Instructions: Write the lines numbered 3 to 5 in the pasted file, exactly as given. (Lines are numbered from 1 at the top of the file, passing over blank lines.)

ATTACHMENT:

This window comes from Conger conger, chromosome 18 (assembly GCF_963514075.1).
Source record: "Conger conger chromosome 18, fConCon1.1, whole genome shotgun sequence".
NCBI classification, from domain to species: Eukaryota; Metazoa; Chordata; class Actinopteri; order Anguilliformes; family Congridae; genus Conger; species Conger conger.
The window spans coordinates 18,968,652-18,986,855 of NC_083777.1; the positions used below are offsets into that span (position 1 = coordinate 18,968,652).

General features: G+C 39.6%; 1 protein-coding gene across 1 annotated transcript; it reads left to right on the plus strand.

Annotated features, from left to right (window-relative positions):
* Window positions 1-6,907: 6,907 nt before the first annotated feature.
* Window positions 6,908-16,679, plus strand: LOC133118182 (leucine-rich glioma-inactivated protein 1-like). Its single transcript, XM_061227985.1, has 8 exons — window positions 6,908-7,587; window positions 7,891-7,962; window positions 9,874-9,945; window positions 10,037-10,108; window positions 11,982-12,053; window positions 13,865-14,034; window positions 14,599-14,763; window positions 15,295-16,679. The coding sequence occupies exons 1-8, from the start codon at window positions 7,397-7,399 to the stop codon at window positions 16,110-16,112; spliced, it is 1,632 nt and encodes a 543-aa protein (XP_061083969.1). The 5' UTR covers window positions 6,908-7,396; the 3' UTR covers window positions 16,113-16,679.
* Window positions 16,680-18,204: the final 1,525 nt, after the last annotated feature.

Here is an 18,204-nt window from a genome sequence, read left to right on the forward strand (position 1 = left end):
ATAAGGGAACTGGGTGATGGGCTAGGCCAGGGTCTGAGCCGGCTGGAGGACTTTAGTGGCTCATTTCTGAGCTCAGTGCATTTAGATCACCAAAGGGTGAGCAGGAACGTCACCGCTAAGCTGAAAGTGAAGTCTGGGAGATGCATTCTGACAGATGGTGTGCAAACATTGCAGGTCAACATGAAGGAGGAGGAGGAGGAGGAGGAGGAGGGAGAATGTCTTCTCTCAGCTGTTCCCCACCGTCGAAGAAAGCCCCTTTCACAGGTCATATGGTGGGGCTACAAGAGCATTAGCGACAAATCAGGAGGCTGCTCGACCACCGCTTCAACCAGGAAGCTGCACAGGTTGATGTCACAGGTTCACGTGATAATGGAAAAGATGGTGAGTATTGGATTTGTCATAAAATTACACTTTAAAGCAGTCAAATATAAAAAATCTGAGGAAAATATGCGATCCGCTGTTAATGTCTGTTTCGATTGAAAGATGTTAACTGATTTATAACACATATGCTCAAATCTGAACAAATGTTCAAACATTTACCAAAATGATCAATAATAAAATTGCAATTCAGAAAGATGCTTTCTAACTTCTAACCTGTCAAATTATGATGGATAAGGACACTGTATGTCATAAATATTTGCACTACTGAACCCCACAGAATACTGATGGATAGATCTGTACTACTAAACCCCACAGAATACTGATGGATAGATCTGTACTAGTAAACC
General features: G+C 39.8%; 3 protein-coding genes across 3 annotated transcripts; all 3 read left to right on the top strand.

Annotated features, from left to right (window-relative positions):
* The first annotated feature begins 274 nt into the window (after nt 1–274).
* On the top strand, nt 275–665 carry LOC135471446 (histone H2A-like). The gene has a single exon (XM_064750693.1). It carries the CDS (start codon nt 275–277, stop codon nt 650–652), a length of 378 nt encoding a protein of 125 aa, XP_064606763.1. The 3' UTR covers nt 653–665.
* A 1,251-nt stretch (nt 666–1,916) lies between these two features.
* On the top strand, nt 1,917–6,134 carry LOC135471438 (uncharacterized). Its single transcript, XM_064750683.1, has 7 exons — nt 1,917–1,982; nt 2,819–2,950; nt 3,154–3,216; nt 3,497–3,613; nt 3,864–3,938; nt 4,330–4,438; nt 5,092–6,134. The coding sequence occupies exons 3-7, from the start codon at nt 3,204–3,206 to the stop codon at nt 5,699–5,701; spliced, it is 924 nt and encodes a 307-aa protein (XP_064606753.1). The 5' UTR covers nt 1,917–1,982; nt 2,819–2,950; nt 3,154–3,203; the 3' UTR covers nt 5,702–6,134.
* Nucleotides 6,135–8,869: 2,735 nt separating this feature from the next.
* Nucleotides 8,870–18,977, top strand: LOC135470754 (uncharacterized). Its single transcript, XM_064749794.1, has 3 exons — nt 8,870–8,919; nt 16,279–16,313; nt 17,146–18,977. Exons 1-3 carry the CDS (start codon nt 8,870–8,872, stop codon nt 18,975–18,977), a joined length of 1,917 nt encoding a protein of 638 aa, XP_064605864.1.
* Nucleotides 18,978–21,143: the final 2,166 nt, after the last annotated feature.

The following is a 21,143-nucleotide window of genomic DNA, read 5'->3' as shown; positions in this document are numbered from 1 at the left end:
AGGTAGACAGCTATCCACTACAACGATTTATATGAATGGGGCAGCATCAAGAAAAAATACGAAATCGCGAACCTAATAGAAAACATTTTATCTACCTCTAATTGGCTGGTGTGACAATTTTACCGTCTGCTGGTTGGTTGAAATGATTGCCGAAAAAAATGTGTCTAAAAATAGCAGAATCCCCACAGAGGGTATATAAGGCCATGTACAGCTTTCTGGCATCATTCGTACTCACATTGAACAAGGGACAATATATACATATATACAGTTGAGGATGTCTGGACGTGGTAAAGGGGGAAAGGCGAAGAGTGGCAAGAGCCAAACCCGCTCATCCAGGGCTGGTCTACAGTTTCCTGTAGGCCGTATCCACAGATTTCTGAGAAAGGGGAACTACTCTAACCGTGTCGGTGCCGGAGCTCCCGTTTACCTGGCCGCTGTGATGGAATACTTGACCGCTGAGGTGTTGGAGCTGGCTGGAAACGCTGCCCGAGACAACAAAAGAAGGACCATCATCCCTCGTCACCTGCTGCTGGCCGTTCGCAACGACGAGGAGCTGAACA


NCBI classification, from domain to species: Eukaryota; Metazoa; Chordata; class Actinopteri; order Anguilliformes; family Congridae; genus Conger; species Conger conger.
The window spans coordinates 18,968,652-18,986,855 of NC_083777.1; the positions used below are offsets into that span (position 1 = coordinate 18,968,652).

General features: G+C 39.6%; 1 protein-coding gene across 1 annotated transcript; it reads left to right on the plus strand.